This is my continuing blog on preparing to do a one-day hike of Jasper National Park’s Skyline Trail on June 30 to raise funds for the Canadian Parks and Wilderness Society

I hurt my knee a few years ago. Nothing major; just a strain that kept me off it for a couple of weeks. Since then I’ve wrapped it on hikes, used trekking poles more regularly and exercised more caution on steep hills. And the knee feels pretty good these days. Barely feel it any more.

Still, when I decided to do this hike, Janine’s support was conditional on one thing.

“You’ve got to go the doctor to get that knee checked,” she said. Janine is unenthusiastic about the prospect of hiking halfway up the Skyline trail to fireman carry-my limping carcass back home.

My “knee’s-good-barely-ever-feel-it-anymore” met with an ominous silence. So I agreed to go see the doctor immediately.

That was 3 months ago.

Today, I went to see the doctor.  A sports medicine doctor no less! One with pictures on his wall of various professional athletes he’s no doubt cured or injected with stuff in the past. Sports Doctor strides into the examination room and firmly returns my handshake (no doubt a subtle test for a misaligned pinky joint). He’s tanned, powerfully built and has startlingly white teeth. In short, he is one of those doctors who makes you feel guilty about your crappy habits before he even utters a word to you. This is all very different from my old family physician, Doctor Flaherty, who appears to have magically taken all his patients’ sicknesses onto himself like that guy in The Green Mile. You always feel better after you go see Flaherty. Mainly because you’re comforted by the fact you’re not Flaherty. Flaherty doesn’t jog. Flaherty smokes.

Sports Doc looks like he works out daily. Sports Doc looks like he hikes the Skyline Trail every second weekend.

“So you’re here about your back,” he says, looking at the referral form.

“Um actually no, the form must be wrong,” I tell him (good ole Flaherty messed up the form). I tell him about my knee. I tell him it’s mostly better and that I’m just here because my wife wants me to be careful. You know how those athlete’s wives can be, eh doc? ha. ha. ha.

Sports Doc takes this in with all the interest of a man who sees 30 patients a day. Then he tells me to sit up on the examination table. Then he begins to, what I can only describe as, rend me.

“Does this hurt?” he says, bracing my knee with one hand and firmly pushing against my lower leg with the other. My knee makes a sound much like what you’d hear if you sat on a package of bubble wrap.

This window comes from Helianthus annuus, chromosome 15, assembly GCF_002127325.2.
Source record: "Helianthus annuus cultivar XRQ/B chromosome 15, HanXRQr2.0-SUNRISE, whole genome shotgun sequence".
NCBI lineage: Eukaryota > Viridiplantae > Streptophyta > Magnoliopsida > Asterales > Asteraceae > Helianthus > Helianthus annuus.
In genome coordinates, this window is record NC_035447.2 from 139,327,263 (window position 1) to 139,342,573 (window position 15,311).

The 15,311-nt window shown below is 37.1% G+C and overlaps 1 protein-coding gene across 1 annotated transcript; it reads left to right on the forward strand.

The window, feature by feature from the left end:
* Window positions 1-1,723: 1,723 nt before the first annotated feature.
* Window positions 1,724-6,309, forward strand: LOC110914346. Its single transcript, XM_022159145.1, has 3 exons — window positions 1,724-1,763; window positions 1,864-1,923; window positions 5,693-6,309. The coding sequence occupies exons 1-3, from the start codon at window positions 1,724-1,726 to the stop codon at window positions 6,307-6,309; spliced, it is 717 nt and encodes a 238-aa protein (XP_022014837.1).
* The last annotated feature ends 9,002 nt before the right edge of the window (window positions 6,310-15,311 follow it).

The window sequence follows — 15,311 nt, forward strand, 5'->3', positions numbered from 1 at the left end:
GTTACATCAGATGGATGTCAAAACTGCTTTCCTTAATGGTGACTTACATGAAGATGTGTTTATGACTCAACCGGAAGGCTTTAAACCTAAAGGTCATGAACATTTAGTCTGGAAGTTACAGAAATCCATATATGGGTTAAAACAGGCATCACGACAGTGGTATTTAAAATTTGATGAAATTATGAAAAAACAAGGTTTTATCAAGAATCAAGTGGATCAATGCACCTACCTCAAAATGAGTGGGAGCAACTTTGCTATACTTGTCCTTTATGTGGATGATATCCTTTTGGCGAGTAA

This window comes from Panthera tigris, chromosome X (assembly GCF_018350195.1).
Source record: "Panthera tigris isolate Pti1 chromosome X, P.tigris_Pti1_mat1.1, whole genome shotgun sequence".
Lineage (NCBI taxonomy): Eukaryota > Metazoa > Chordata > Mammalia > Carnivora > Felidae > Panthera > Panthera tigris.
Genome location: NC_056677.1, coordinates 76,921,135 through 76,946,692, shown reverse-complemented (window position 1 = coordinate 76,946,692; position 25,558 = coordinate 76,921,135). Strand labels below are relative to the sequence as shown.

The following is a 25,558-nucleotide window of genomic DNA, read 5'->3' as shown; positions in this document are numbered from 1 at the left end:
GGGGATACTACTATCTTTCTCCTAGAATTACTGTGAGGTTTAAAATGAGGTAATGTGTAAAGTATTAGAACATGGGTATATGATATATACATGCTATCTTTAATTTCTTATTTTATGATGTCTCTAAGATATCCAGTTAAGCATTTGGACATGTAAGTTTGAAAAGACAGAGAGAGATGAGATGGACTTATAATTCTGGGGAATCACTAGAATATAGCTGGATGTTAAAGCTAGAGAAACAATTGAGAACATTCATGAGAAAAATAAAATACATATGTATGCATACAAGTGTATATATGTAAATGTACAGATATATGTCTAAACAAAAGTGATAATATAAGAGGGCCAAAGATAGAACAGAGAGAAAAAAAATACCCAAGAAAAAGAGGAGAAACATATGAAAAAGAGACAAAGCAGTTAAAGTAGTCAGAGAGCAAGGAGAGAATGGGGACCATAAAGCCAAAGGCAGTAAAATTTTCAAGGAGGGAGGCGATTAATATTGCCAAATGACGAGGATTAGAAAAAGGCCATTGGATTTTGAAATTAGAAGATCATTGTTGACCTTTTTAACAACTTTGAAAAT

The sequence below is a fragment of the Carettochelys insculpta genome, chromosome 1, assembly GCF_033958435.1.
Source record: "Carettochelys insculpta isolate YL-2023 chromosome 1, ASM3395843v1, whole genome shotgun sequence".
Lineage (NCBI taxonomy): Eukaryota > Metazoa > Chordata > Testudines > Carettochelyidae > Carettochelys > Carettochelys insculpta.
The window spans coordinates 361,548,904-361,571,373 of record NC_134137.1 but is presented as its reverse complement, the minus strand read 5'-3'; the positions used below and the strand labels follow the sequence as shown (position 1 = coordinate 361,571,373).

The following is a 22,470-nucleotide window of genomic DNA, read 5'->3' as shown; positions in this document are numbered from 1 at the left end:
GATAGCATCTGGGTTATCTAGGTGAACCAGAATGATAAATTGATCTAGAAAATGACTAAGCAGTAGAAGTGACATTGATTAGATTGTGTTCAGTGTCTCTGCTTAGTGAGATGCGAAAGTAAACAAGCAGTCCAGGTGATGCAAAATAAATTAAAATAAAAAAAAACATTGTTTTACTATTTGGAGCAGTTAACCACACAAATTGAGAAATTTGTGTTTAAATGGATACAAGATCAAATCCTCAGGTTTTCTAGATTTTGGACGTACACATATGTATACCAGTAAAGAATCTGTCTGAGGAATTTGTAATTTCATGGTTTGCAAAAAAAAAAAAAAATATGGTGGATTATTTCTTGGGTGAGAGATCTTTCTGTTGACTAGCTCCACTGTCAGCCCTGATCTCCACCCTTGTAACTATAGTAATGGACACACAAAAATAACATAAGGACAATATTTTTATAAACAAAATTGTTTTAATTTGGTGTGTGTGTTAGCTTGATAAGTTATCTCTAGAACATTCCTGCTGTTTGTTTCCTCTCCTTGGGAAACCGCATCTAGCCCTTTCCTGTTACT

“JUSTABIT!” I tell him. He says “Ummhmm.” Flaherty never once hurt me. Of course, Flaherty wasn’t a very good doctor either. One time, I went in with strep throat and he asked me what I thought he should give me.

Sports Doc takes my foot in both hands and begins to pull my leg towards him. “Tell me when this hurts,”  he says.

I’m stupid and don’t tell him until it actually does hurt. This seems to please him. “And does it hurt more now?” he asks pulling harder. 

I whimper the affirmative and start covertly looking around for that lovely framed medical degree that usually hangs on the wall in a doctor’s office.

Sports Doc grunts something to himself, then puts two fingers on my lower belly, puts his other hand on top of them and pushes down on the fingers with all the weight of his body. “Does this hurt?” he asks.

My spleen feels violated. My head wants to do a Linda Blair 360 spin-and-vomit all over the famous athlete pictures.

“Jesus yes!” I say.

“Hmmm,” Sports Doc says. “And does it actually hurt or is it just the pressure?”  he asks, repeating the procedure.

“Do I have to choose!?”  I ask.  It feels like he’s massaging my spine from the inside. No wait. That sounds pleasant. It feels like he’s trying to turn me into a sock puppet.  Yeah, that’s better. My wife doesn’t know my mid-field the way this man now does.  For a split second, I think fondly of Flaherty. Last time he gave me a physical, he even skipped the “turn your head and cough”. I think I was his last appointment of the day (it was 2:30). He just told me to eat more fruit.

Sports Doc moves a few more of my internal organs around and then tells me I can sit up. He tells me my pelvis is misaligned and says something about my knee that sounds like a dinosaur name. A course of physio should put it all right. I’m cleared to do the hike as long as I don’t feel pain. I hobble out of his office, feeling like I’ve just been worked over by some harbour toughs. My Triceratops knee is muttering a series of low throbbing curses at me. It will be hours before it feels normal again.

On my way out of the doctor’s, the woman at the desk asks me if I want to book my first physio appointment. I tell her I’ll start my treatment after I get back from my hike.

Until then, I’ll deal with my ailments the old fashioned way. I’ll just stop by Dr. Flaherty’s office and tell him about a good painkiller I read about on the internet.